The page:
At 10 is a post about the big losers from June’s General Election.  The SNP did win the Scottish ‘leg’ of the Westminster Election, but lost more seats net and more voters and dropped more % points than the Tories and “Slipping Through Fingers” explained why Sturgeon’s own ‘Imperial’ phase was over. At number 9 was one of a series of pieces burying the Labour Party (as was). "Dying Before Our Eyes" lamented the paucity of political intelligence among Labour circles, especially when it came to campaigning against closures of local hospital wards recommended by, essentially, QUANGO’s.

At 8 is one of a number of posts about Indyref 2 and why the clamour for an Autumn 2018 vote will lead to disaster.  Asking The Question” was also part inspired by Steve Richards “Leadership Reflections” talks about UK Prime Ministers that was shown on the BBC Parliament channel and was the place that pinpointed the concept of ‘Political space’.  Number seven in the list is about another of the SNP’s issues.  Mhari Black’s election address was an appealing address aimed at a left of centre audience, which blanked her own parties own rightwards move at Holyrood and “A Lesson in Talking Left and Acting Right” (incidentally a charge I used to level against Gordon Brown) discussed this dichotomy.

At six is a post where I say that the leader of the Labour Party is essentially a “Dead Man Walking”.  As it happens, a lot of the criticisms I make are still valid. He’s still not a great orator, he is still not as flexible enough at public speaking though he has improved at the dispatch box.  I’m still not sure he’s handled the fallout of the EU referendum well either, though i don’t think he should go down the route advocated by both the SNP and Blair and champion the ‘Remoaner’ cause.

Into the top five and at five is one of the two ‘guest’ posts that appeared in this 10th anniversary year of this blog.  Both the Scottish Labour activist Lauren Gilmour and SNP candidate in May’s council elections Brian McGuire wrote guest posts, with Brian’s take on his campaign, “Not To Be This Time” reaching the top five.  At four is a post that reads as a harbinger for the post that ends up as number one in this list as it highlight’s the “Yes movement’s” little man Trump problem.  Poisoning The Wells of Scottish Politics” was about the reaction to an article praising Sadiq Khan’s semi-controversial speech at Scottish Labour’s conference, but the (over)reaction among Indy fundamentalists overshadowed what Clare Heuchan actually said.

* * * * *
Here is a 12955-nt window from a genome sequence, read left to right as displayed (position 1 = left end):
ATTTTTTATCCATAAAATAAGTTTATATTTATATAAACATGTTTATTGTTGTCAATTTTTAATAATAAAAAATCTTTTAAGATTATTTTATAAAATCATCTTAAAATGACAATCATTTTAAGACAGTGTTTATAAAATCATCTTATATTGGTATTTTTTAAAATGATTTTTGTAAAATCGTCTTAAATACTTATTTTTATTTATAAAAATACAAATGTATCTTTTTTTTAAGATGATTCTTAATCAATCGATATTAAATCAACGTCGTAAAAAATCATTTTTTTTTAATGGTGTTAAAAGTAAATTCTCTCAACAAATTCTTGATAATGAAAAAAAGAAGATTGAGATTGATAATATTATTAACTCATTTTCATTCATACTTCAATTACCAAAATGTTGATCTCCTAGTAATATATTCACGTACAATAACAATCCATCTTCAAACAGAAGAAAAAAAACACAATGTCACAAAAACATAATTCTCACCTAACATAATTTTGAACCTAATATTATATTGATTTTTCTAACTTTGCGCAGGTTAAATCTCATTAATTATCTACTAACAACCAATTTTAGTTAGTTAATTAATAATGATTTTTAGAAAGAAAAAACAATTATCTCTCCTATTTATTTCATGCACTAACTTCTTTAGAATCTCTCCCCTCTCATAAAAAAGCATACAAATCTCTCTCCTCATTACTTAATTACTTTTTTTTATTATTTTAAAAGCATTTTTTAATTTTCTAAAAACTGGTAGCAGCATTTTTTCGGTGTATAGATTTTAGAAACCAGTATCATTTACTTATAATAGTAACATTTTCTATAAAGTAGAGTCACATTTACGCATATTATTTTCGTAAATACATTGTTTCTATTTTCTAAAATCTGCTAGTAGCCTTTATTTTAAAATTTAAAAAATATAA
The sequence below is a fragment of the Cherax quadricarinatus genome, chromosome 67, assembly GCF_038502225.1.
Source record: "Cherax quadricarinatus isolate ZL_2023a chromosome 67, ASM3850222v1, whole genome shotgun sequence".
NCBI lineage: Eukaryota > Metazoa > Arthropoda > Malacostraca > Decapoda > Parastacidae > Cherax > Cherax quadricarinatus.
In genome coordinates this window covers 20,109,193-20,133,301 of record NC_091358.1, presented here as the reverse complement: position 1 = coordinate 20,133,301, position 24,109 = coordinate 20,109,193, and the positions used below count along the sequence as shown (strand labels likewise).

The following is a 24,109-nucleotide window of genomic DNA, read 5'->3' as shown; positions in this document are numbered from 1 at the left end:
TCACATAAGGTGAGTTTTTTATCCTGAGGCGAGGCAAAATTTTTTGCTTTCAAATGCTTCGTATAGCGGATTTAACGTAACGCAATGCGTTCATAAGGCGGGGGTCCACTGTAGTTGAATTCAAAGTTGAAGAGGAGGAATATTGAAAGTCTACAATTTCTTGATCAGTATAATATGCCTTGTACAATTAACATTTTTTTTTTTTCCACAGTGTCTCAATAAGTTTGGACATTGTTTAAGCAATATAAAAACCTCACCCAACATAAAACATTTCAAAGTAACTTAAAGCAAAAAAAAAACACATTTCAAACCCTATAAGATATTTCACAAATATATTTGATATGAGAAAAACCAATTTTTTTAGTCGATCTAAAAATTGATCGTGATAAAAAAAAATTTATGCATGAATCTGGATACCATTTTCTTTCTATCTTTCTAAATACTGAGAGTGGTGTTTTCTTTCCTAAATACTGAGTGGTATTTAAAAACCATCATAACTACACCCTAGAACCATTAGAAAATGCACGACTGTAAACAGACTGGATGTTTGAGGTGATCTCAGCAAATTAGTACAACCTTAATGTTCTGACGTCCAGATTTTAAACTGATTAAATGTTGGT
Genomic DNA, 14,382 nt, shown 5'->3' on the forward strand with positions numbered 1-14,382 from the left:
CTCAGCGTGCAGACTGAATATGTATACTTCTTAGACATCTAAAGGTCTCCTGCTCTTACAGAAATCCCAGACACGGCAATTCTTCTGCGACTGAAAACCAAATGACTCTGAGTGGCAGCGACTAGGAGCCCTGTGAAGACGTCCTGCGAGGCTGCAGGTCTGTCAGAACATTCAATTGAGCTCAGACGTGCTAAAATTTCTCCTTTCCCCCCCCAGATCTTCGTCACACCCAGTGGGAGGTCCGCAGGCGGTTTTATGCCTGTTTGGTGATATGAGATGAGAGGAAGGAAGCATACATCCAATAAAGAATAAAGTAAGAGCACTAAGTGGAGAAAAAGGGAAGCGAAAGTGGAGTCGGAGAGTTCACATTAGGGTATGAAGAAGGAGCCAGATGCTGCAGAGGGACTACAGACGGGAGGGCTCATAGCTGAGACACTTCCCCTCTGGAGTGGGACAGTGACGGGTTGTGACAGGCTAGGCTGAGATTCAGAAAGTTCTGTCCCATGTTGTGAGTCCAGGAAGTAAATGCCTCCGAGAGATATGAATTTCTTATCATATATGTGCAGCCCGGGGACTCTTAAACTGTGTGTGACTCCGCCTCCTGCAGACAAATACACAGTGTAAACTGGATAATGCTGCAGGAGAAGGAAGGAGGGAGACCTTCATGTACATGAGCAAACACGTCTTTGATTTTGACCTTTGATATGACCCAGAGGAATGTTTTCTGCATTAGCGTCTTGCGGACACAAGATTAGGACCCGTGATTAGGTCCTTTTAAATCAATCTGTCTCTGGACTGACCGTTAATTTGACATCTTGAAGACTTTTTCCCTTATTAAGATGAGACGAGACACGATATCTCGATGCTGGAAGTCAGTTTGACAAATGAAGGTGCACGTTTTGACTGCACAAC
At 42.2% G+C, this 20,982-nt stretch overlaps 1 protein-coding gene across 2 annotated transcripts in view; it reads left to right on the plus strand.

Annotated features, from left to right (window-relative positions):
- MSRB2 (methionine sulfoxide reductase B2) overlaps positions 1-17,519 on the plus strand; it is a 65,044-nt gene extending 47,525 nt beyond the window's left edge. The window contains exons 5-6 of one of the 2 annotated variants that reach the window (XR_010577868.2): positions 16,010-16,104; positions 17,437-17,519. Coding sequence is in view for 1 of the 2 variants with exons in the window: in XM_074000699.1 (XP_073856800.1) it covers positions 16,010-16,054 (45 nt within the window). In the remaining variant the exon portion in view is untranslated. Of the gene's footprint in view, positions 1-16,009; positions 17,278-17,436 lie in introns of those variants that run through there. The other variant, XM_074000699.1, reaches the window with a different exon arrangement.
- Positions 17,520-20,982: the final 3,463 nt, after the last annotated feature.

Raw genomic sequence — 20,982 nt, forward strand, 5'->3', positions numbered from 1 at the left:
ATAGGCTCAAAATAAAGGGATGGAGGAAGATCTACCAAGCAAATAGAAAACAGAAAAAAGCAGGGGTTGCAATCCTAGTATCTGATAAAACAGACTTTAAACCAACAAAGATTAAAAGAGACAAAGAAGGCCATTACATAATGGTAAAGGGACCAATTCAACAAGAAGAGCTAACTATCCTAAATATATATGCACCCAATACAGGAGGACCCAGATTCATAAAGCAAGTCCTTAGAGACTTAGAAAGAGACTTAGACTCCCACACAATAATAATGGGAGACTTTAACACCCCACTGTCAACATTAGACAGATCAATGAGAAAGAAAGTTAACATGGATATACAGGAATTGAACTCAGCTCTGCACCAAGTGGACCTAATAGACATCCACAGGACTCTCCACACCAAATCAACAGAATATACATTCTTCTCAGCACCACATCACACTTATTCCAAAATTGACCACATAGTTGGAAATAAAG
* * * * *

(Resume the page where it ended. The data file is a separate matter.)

Three to go, and at three is a post looking at “The Bad Politics of Indyref 2”, as executed by both parties.  Essentially the argument here is that if May had any political nous, she’d give Sturgeon exactly what she wants – Indyref 2 this autumn.  At 2 was a post looking at the Tories ‘out and proud’ pro-Union campaign and their target seats. “About That Mandate...” asks if what we saw in the Holyrood Elections would happen again, with the Tories and the Lib Dem’s winning seats by putting opposition to Indyref 2 front and centre of their respective campaigns.

This brings us to...  well the most read post of 2017. “The Suicide Note For The Yes Movement” was inspired by the reaction to Kat Boyd’s act of hard truth telling on a post election edition of The Sunday Politics in mid July: that left wing pro-Independence supporters were attracted to and voted for Corbyn’s Labour (over an SNP that, as has been said ad nausium here, drifted rightwards) should not have been news to Indy fundamentalists.  What was new was the casual throwing away of the ‘Yes Coalition’ by what we should describe as Indy fundamentalists, angry that voters could be ‘tempted’ to vote for a ‘yoon’ party.  While this post concerned itself with on-line figureheads of this ‘fundamentalist’ movement – Stuart “Wings” Campbell & James “Scot Goes Pop” Kelly, it also pre-explained why those on-line Indy Fundamentalists, and the SNP, have gone after Corbyn’s Labour with such venom.

So, that’s yer lot for 2017.  See you soon for the rest of 2018.